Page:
As far as I can tell, this was a rhyme going round British schools starting in the mid/late 1950's. I can't find an original source. Including the original poster and my conversation with my mother and aunts (as mentioned in my comment), I can find four references to this rhyme each with different words. This would be understandable for a rhyme being passed by word of mouth between school children. I can't find any trace of a second verse.
Three of the sources (my mother and the two I've since found on the internet) agree that the rhyme was sung to the tune of Hernando's Hideaway (although, to be fair, I found the other two by searching for "Quatermass" "Hernando's Hideaway" which will bias the results). The timing fits. According to Wikipedia, Hernando's Hideaway was popular in the UK charts in late 1955 (one recording reaching number 11 in October and another reaching number 1 in November). The TV series for Quatermass II, which has a plot that fits the lyrics, was broadcast in October and November 1955. Given this was going round schools, I think the TV series/UK charts match is a better fit than the film versions of each (Pajama Game in August 1957 and Quatermass 2 in May 1957). Also, Philip Hindley's comment (linked below) links the emergence of the rhyme to kids watching the TV series.
Overall, the four versions are:
There was a man from outer space,
He had a scar upon his face,
The scar was caused by poisonous gas,
His name, Professor Quatermass.
As noted by the poster, the two of the line aren't a good fit to the plot. It wasn't a man, let alone Quatermass, who came from outer space but an alien on a meteorite and Quatermass was never infected.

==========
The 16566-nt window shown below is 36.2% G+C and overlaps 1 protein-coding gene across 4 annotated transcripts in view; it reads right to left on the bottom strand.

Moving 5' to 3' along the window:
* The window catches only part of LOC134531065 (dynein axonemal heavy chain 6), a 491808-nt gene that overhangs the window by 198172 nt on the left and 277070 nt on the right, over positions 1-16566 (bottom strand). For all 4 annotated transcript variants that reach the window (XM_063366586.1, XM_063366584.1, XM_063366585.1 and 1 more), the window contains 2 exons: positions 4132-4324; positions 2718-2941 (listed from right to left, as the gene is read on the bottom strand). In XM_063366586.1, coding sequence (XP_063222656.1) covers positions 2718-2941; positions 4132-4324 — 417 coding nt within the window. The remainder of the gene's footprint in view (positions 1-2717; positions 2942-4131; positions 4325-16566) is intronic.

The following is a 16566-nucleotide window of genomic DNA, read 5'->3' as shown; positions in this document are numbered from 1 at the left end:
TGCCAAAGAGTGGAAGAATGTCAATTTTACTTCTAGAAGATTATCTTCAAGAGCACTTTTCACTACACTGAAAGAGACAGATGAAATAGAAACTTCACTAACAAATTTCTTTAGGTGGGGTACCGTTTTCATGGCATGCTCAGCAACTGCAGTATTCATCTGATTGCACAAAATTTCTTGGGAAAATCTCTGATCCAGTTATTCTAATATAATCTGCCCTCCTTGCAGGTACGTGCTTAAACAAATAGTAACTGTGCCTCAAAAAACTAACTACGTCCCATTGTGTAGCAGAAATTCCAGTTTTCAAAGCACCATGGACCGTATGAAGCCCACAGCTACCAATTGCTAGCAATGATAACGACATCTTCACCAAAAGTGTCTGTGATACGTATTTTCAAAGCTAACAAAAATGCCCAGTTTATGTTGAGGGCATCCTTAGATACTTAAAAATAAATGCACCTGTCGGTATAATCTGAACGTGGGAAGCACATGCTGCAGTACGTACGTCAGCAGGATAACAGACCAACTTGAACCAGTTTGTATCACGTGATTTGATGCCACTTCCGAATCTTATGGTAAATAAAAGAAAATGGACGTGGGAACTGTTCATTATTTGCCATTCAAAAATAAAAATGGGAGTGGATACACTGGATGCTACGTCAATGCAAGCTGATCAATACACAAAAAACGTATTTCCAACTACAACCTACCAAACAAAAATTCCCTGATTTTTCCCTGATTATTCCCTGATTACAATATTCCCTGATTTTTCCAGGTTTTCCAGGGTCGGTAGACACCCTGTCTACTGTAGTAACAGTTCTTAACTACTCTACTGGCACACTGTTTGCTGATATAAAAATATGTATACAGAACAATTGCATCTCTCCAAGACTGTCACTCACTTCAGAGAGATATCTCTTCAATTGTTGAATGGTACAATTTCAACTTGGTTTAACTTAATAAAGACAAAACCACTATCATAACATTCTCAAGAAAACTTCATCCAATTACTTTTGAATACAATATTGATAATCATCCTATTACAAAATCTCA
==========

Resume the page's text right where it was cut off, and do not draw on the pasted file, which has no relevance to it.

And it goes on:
The version my mother and aunts recall:
There is a thing from outer space.
It leaves a mark upon your face.
It heaves and sighs its poisonous gas.
It's caught professor Quatermass, alas!
Notably they initially remembered the last line as starting "It's called" which doesn't make sense. "He's called" would give the same plot mismatch as the original poster. "Quick call" would fit the plot but then the "alas" at the end doesn't quite fit. Misremembering "caught" as "called" is a reasonable error, notably as Hernando's Hideaway has "called" in that position. It's too long since I've seen the series for me to remember whether Quatermass is ever captured or trapped which would be needed for "it's caught" to fit the plot.
From a posting by Roger Thornhill on filmdope.com:
There was a man from outer space
Who had a scar upon his face
This scar was caused by burning gas
They call him Quatermass
Roger notes, "For it to scan properly his name has to be pronounced Kway-ay-ay-ay-termass." This also has the same two plot mismatches as the original poster's version.
From a posting by Philip Hindley on missingepisodes.proboards.com:
There was a poison gas from space,
that left a mark upon your face,
its here again, its here at last,
its here the second Quatermass!
This one's interesting as it reads as more of a trailer than a telling of the story.
In general, the fit between the Quatermass rhyme and the Hernando's Hideaway lyrics is pretty good. Using the version I've heard, so I know how it's supposed to sound, I can show how to sing it by comparing it to the original lyrics. I'll put dashes between syllables/notes and use multiple dashes and spaces to line things up (oh, and memetic hazard warning: this is a bit of an earworm, every time I think of it, it gets stuck in my head for two days):
There is a thing from ou--ter space.
I know a dark se---clu-ded place.
It leaves a mark up--on your face.
A place where no one knows your face.
It heaves and sighs its poi--sonous gas.
A glass of wine a fast em-----brace.
It's caught pro-fe--ssor Qua-ter-mass, a-las!
It's called Her-nan-do's Hi--dea-way o-lé!
On line three, there's so little emphasis on the "o" in "son" in "poisonous" that it's effectively two syllables "poy-znuss".
(I originally wrote what I knew as a comment in the hope that my clues would jog someone's memory. I've since done some more searching on the internet but I still can't find an original source. I'm writing up my findings as a partial answer as per the question answering guidelines.)